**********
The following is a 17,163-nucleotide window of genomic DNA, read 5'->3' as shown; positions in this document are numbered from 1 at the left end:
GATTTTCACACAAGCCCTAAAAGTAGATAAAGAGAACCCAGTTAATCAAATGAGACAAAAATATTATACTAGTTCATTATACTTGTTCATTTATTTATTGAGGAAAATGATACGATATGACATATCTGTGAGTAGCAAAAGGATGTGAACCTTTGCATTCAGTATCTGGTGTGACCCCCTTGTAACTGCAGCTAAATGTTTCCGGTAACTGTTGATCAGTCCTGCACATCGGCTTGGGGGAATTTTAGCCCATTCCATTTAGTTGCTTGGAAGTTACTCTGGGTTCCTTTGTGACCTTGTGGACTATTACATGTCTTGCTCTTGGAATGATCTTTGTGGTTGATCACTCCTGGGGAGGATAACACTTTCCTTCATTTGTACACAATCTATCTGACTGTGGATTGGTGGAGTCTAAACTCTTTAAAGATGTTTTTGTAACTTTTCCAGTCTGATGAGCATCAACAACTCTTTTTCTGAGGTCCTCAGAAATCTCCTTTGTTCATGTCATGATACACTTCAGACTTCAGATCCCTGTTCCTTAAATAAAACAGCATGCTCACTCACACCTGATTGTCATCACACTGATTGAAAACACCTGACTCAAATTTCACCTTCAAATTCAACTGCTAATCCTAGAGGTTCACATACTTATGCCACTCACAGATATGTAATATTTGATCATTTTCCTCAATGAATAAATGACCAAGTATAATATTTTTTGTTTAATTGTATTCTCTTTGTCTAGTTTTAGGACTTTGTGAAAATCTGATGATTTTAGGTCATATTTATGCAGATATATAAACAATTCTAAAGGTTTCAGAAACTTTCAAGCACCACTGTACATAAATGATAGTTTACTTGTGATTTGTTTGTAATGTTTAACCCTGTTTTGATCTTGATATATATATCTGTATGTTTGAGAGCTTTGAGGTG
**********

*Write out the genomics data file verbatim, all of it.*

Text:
The following is a 17,163-nucleotide window of genomic DNA, read 5'->3' as shown; positions in this document are numbered from 1 at the left end:
GATTTTCACACAAGCCCTAAAAGTAGATAAAGAGAACCCAGTTAATCAAATGAGACAAAAATATTATACTAGTTCATTATACTTGTTCATTTATTTATTGAGGAAAATGATACGATATGACATATCTGTGAGTAGCAAAAGGATGTGAACCTTTGCATTCAGTATCTGGTGTGACCCCCTTGTAACTGCAGCTAAATGTTTCCGGTAACTGTTGATCAGTCCTGCACATCGGCTTGGGGGAATTTTAGCCCATTCCATTTAGTTGCTTGGAAGTTACTCTGGGTTCCTTTGTGACCTTGTGGACTATTACATGTCTTGCTCTTGGAATGATCTTTGTGGTTGATCACTCCTGGGGAGGATAACACTTTCCTTCATTTGTACACAATCTATCTGACTGTGGATTGGTGGAGTCTAAACTCTTTAAAGATGTTTTTGTAACTTTTCCAGTCTGATGAGCATCAACAACTCTTTTTCTGAGGTCCTCAGAAATCTCCTTTGTTCATGTCATGATACACTTCAGACTTCAGATCCCTGTTCCTTAAATAAAACAGCATGCTCACTCACACCTGATTGTCATCACACTGATTGAAAACACCTGACTCAAATTTCACCTTCAAATTCAACTGCTAATCCTAGAGGTTCACATACTTATGCCACTCACAGATATGTAATATTTGATCATTTTCCTCAATGAATAAATGACCAAGTATAATATTTTTTGTTTAATTGTATTCTCTTTGTCTAGTTTTAGGACTTTGTGAAAATCTGATGATTTTAGGTCATATTTATGCAGATATATAAACAATTCTAAAGGTTTCAGAAACTTTCAAGCACCACTGTACATAAATGATAGTTTACTTGTGATTTGTTTGTAATGTTTAACCCTGTTTTGATCTTGATATATATATCTGTATGTTTGAGAGCTTTGAGGTG